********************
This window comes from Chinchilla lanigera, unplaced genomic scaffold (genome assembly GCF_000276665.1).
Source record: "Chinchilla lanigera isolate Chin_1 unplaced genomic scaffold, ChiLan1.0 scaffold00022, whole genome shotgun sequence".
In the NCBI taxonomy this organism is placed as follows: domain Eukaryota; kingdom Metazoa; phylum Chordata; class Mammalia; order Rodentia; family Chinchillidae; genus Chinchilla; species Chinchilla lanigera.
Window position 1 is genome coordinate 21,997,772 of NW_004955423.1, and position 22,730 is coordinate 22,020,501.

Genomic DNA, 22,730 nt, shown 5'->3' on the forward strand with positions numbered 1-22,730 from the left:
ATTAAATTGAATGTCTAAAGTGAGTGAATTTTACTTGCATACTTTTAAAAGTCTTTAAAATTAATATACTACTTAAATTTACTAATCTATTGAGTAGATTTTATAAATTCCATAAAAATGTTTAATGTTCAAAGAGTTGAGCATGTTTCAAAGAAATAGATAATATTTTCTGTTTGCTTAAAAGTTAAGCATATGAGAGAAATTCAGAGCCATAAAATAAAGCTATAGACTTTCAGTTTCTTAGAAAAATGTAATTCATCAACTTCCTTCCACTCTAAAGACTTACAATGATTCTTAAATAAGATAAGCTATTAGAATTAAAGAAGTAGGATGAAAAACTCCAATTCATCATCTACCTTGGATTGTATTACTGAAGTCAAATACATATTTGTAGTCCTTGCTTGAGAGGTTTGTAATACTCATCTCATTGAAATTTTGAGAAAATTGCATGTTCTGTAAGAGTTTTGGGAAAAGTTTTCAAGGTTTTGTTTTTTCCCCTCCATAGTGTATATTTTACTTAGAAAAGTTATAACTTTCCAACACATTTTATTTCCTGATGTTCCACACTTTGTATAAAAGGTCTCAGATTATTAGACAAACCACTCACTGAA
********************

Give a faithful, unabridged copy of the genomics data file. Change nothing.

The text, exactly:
This window comes from Chinchilla lanigera, unplaced genomic scaffold (genome assembly GCF_000276665.1).
Source record: "Chinchilla lanigera isolate Chin_1 unplaced genomic scaffold, ChiLan1.0 scaffold00022, whole genome shotgun sequence".
In the NCBI taxonomy this organism is placed as follows: domain Eukaryota; kingdom Metazoa; phylum Chordata; class Mammalia; order Rodentia; family Chinchillidae; genus Chinchilla; species Chinchilla lanigera.
Window position 1 is genome coordinate 21,997,772 of NW_004955423.1, and position 22,730 is coordinate 22,020,501.

Genomic DNA, 22,730 nt, shown 5'->3' on the forward strand with positions numbered 1-22,730 from the left:
ATTAAATTGAATGTCTAAAGTGAGTGAATTTTACTTGCATACTTTTAAAAGTCTTTAAAATTAATATACTACTTAAATTTACTAATCTATTGAGTAGATTTTATAAATTCCATAAAAATGTTTAATGTTCAAAGAGTTGAGCATGTTTCAAAGAAATAGATAATATTTTCTGTTTGCTTAAAAGTTAAGCATATGAGAGAAATTCAGAGCCATAAAATAAAGCTATAGACTTTCAGTTTCTTAGAAAAATGTAATTCATCAACTTCCTTCCACTCTAAAGACTTACAATGATTCTTAAATAAGATAAGCTATTAGAATTAAAGAAGTAGGATGAAAAACTCCAATTCATCATCTACCTTGGATTGTATTACTGAAGTCAAATACATATTTGTAGTCCTTGCTTGAGAGGTTTGTAATACTCATCTCATTGAAATTTTGAGAAAATTGCATGTTCTGTAAGAGTTTTGGGAAAAGTTTTCAAGGTTTTGTTTTTTCCCCTCCATAGTGTATATTTTACTTAGAAAAGTTATAACTTTCCAACACATTTTATTTCCTGATGTTCCACACTTTGTATAAAAGGTCTCAGATTATTAGACAAACCACTCACTGAA